You don’t expect to see a surfboard marking the entrance to a gravel driveway off Route 141 in the rural Waldo County town of Monroe. But if you meet homeowner Josh Moody, it all makes sense.
Moody is a 34-year-old Mainer who lives and breathes surfing and enjoys his sport year-round in New England. He is a self-taught carpenter and fiberglasser, and he enjoys the research and design that come with his craft.
For the past 2½ years, Moody has been making custom surfboards for the ever-growing, ever-adapting surfer community in Maine and New England with his Monroe Surf Co.
Maine waters, unlike those in California, Massachusetts or Florida, “have a kind of surf that calls for a custom-shaped board, beefed up with more volume to ride breaks and swells that are further offshore,” explained Moody.
Maine has had a surf community since the 1960s, but in the last decade or so that community has exploded and moved up past southern Maine to the midcoast.
“I would estimate that there are probably 1,000 to 1,500 surfers in the state, and that number is growing all the time,” Moody said. He estimates that of that number, there are some 150 surfers in the midcoast who, like Moody, ride all year long.
Many appreciate the winter surfing more because “it separates the hardy from the fair-weather surfers,” he joked.
Moody lives in a log home with his wife, Jackie, who also is a surfer. The house was his first building project.
He doesn’t fit the surfer stereotype you might see in a movie. His wealth of knowledge about weather, tidal power, beaches and the Gulf of Maine, bathometry and hurricane history is apparent in conversation.
All come into play when looking for surf in Maine, he said. “It’s all about the whole quest, not just one particular part that makes surfing in Maine so fun.
“I first learned how to shape a board by reading ‘Essential Surfing’ and ‘Surfing: A Handbook.’ Then from there, it was just trial and error to dial it in to East Coast surf needs and the need of the person I am making the board for,” Moody said.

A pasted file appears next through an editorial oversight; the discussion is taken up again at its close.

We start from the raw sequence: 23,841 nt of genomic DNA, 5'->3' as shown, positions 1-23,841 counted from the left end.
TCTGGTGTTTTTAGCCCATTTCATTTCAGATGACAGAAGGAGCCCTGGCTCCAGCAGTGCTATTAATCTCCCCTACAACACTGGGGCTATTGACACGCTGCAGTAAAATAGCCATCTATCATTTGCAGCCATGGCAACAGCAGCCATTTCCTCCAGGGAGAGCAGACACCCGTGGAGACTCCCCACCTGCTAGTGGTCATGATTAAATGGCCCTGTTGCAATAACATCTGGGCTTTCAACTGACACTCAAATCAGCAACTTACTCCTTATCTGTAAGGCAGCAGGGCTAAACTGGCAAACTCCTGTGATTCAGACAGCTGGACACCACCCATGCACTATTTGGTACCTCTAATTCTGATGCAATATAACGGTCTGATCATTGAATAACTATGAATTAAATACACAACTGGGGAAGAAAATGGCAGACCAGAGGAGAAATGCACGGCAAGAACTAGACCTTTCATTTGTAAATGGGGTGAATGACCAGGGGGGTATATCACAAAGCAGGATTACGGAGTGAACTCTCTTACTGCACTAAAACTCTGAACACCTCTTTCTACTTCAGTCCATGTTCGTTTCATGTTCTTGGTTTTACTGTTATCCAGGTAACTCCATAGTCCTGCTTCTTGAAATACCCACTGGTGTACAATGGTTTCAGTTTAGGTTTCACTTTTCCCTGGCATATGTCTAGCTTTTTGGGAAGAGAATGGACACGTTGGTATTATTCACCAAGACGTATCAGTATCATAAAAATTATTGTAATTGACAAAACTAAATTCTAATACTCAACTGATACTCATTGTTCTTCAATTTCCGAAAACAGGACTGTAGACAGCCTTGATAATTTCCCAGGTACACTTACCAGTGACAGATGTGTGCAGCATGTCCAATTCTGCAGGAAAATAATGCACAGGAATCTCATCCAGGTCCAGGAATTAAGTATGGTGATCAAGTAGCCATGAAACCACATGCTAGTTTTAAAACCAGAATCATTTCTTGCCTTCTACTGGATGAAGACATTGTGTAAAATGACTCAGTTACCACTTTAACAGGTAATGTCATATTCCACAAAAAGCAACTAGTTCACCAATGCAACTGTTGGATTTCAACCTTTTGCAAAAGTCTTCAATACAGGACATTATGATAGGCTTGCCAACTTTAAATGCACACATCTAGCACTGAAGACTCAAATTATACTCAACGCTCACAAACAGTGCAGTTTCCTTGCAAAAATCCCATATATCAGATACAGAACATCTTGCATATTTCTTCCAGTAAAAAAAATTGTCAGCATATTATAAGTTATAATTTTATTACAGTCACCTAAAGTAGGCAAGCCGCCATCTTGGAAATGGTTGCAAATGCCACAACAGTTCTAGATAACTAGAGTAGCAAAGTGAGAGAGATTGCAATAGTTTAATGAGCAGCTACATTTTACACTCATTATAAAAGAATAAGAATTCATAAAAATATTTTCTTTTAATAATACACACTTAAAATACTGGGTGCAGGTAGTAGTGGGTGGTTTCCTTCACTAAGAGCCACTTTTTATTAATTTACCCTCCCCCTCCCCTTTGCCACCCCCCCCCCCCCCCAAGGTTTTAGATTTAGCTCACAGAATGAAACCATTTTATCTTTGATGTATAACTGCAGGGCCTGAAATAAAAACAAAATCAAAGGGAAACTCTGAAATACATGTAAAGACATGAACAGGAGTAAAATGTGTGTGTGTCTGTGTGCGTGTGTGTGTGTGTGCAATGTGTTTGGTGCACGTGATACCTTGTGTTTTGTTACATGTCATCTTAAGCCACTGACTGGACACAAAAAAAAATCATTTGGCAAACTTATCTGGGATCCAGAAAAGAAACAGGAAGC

And that is what buyers get when ordering a custom board from Monroe Surf Co. They get Josh Moody.
Moody explained that when making a board, he applies his expertise to the buyer’s specifications to create the perfect board.
“I look at the person’s age, how much they weigh, how tall they are, how much they exercise, what kind of physical injuries they might have had in the past, where they are going to surf and during what times of the year,” he said.
He often will take the customer out before he starts shaping a board to see the skill level of the buyer, and then afterward to ensure it is the perfect fit.
Moody has sold 40 boards in the past two years, one of which has a hemp top sheet. He has been playing around with ecofriendly biofoams and recyclable bases to make Monroe Surf Co. as green as possible.
Hurricane Irene opened up possibilities for Moody and his surf buddies to do one of their favorite things — surf places that have never been surfed before, such as Boathouse Beach in Belfast Harbor.
“Irene is just the beginning of a great couple months of surf from now ’til October, but you can always count on surf at Popham Beach or Reid State Park,” he said. “I can’t be thankful enough to be in a position to live out my dream and enjoy every minute of it. What I really want people to know is that there is surf in Maine and you can have fun surfing all year round, on any size wave.”
Monroe Surf Co. shapes custom boards and does ding repairs, reconstruction and fin work. For more information, call 930-0504 or visit http://www.monroesurfco.com.